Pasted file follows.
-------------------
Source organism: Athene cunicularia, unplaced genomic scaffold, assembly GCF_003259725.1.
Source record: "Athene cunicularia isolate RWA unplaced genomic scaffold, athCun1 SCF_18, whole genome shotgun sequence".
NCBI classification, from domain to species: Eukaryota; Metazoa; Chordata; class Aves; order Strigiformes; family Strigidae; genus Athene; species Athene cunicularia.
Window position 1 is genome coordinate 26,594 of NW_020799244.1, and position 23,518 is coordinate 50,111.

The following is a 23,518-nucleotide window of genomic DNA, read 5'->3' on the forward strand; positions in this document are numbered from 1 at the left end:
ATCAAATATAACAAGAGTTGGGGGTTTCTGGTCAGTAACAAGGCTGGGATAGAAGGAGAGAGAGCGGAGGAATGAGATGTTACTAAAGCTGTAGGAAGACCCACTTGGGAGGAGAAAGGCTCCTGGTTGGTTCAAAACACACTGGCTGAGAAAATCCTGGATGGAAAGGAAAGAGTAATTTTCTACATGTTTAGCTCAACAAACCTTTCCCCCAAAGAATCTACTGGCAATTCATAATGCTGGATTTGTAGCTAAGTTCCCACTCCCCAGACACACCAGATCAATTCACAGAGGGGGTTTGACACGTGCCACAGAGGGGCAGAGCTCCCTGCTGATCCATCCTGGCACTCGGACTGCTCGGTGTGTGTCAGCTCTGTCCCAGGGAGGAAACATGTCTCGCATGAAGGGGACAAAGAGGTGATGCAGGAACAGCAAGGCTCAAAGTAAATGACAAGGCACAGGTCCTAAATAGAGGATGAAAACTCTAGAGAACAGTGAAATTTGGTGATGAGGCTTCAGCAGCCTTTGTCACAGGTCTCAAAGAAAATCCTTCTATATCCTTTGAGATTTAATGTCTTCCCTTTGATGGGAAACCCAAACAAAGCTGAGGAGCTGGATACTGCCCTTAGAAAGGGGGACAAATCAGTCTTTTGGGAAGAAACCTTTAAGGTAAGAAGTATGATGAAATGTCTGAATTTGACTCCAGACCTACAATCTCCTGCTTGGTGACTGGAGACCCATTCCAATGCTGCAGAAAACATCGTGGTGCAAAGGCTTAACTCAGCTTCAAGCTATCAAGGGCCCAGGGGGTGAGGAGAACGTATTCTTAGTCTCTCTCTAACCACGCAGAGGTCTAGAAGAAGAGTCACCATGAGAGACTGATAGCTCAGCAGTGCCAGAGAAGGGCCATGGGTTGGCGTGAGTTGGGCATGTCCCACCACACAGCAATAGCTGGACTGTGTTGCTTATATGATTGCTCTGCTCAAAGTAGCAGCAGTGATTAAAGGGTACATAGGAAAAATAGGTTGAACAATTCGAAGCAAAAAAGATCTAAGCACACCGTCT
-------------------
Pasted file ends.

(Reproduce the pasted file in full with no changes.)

Source organism: Athene cunicularia, unplaced genomic scaffold, assembly GCF_003259725.1.
Source record: "Athene cunicularia isolate RWA unplaced genomic scaffold, athCun1 SCF_18, whole genome shotgun sequence".
NCBI classification, from domain to species: Eukaryota; Metazoa; Chordata; class Aves; order Strigiformes; family Strigidae; genus Athene; species Athene cunicularia.
Window position 1 is genome coordinate 26,594 of NW_020799244.1, and position 23,518 is coordinate 50,111.

The following is a 23,518-nucleotide window of genomic DNA, read 5'->3' on the forward strand; positions in this document are numbered from 1 at the left end:
ATCAAATATAACAAGAGTTGGGGGTTTCTGGTCAGTAACAAGGCTGGGATAGAAGGAGAGAGAGCGGAGGAATGAGATGTTACTAAAGCTGTAGGAAGACCCACTTGGGAGGAGAAAGGCTCCTGGTTGGTTCAAAACACACTGGCTGAGAAAATCCTGGATGGAAAGGAAAGAGTAATTTTCTACATGTTTAGCTCAACAAACCTTTCCCCCAAAGAATCTACTGGCAATTCATAATGCTGGATTTGTAGCTAAGTTCCCACTCCCCAGACACACCAGATCAATTCACAGAGGGGGTTTGACACGTGCCACAGAGGGGCAGAGCTCCCTGCTGATCCATCCTGGCACTCGGACTGCTCGGTGTGTGTCAGCTCTGTCCCAGGGAGGAAACATGTCTCGCATGAAGGGGACAAAGAGGTGATGCAGGAACAGCAAGGCTCAAAGTAAATGACAAGGCACAGGTCCTAAATAGAGGATGAAAACTCTAGAGAACAGTGAAATTTGGTGATGAGGCTTCAGCAGCCTTTGTCACAGGTCTCAAAGAAAATCCTTCTATATCCTTTGAGATTTAATGTCTTCCCTTTGATGGGAAACCCAAACAAAGCTGAGGAGCTGGATACTGCCCTTAGAAAGGGGGACAAATCAGTCTTTTGGGAAGAAACCTTTAAGGTAAGAAGTATGATGAAATGTCTGAATTTGACTCCAGACCTACAATCTCCTGCTTGGTGACTGGAGACCCATTCCAATGCTGCAGAAAACATCGTGGTGCAAAGGCTTAACTCAGCTTCAAGCTATCAAGGGCCCAGGGGGTGAGGAGAACGTATTCTTAGTCTCTCTCTAACCACGCAGAGGTCTAGAAGAAGAGTCACCATGAGAGACTGATAGCTCAGCAGTGCCAGAGAAGGGCCATGGGTTGGCGTGAGTTGGGCATGTCCCACCACACAGCAATAGCTGGACTGTGTTGCTTATATGATTGCTCTGCTCAAAGTAGCAGCAGTGATTAAAGGGTACATAGGAAAAATAGGTTGAACAATTCGAAGCAAAAAAGATCTAAGCACACCGTCT